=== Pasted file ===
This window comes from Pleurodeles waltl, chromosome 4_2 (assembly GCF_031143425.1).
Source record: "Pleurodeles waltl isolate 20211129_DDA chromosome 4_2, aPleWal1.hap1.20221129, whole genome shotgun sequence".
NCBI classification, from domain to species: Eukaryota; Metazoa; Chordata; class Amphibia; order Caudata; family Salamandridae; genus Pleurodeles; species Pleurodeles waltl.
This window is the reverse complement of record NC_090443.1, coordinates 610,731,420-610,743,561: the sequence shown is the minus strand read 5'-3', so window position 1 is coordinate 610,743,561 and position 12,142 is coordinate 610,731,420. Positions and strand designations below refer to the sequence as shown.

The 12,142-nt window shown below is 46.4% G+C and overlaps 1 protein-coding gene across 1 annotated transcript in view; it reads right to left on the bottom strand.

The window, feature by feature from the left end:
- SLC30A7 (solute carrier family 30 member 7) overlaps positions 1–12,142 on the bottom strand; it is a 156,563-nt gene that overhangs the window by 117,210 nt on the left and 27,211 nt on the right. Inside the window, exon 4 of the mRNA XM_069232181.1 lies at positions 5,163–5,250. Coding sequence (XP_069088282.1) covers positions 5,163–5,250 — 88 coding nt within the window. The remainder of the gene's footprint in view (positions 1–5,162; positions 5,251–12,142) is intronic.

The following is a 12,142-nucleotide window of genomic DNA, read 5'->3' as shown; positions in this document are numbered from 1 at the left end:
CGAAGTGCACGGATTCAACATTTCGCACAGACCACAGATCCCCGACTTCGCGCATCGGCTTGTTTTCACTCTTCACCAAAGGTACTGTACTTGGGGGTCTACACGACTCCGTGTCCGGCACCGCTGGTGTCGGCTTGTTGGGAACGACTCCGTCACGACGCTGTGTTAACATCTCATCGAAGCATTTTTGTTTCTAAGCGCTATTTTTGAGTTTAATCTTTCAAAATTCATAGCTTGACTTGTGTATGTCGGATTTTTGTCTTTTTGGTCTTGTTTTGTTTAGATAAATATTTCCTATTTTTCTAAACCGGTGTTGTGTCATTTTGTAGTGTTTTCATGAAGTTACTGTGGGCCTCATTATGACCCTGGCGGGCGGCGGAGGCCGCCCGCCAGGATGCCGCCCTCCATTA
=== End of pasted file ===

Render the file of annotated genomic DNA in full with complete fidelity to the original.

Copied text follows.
This window comes from Pleurodeles waltl, chromosome 4_2 (assembly GCF_031143425.1).
Source record: "Pleurodeles waltl isolate 20211129_DDA chromosome 4_2, aPleWal1.hap1.20221129, whole genome shotgun sequence".
NCBI classification, from domain to species: Eukaryota; Metazoa; Chordata; class Amphibia; order Caudata; family Salamandridae; genus Pleurodeles; species Pleurodeles waltl.
This window is the reverse complement of record NC_090443.1, coordinates 610,731,420-610,743,561: the sequence shown is the minus strand read 5'-3', so window position 1 is coordinate 610,743,561 and position 12,142 is coordinate 610,731,420. Positions and strand designations below refer to the sequence as shown.

The 12,142-nt window shown below is 46.4% G+C and overlaps 1 protein-coding gene across 1 annotated transcript in view; it reads right to left on the bottom strand.

The window, feature by feature from the left end:
- SLC30A7 (solute carrier family 30 member 7) overlaps positions 1–12,142 on the bottom strand; it is a 156,563-nt gene that overhangs the window by 117,210 nt on the left and 27,211 nt on the right. Inside the window, exon 4 of the mRNA XM_069232181.1 lies at positions 5,163–5,250. Coding sequence (XP_069088282.1) covers positions 5,163–5,250 — 88 coding nt within the window. The remainder of the gene's footprint in view (positions 1–5,162; positions 5,251–12,142) is intronic.

The following is a 12,142-nucleotide window of genomic DNA, read 5'->3' as shown; positions in this document are numbered from 1 at the left end:
CGAAGTGCACGGATTCAACATTTCGCACAGACCACAGATCCCCGACTTCGCGCATCGGCTTGTTTTCACTCTTCACCAAAGGTACTGTACTTGGGGGTCTACACGACTCCGTGTCCGGCACCGCTGGTGTCGGCTTGTTGGGAACGACTCCGTCACGACGCTGTGTTAACATCTCATCGAAGCATTTTTGTTTCTAAGCGCTATTTTTGAGTTTAATCTTTCAAAATTCATAGCTTGACTTGTGTATGTCGGATTTTTGTCTTTTTGGTCTTGTTTTGTTTAGATAAATATTTCCTATTTTTCTAAACCGGTGTTGTGTCATTTTGTAGTGTTTTCATGAAGTTACTGTGGGCCTCATTATGACCCTGGCGGGCGGCGGAGGCCGCCCGCCAGGATGCCGCCCTCCATTA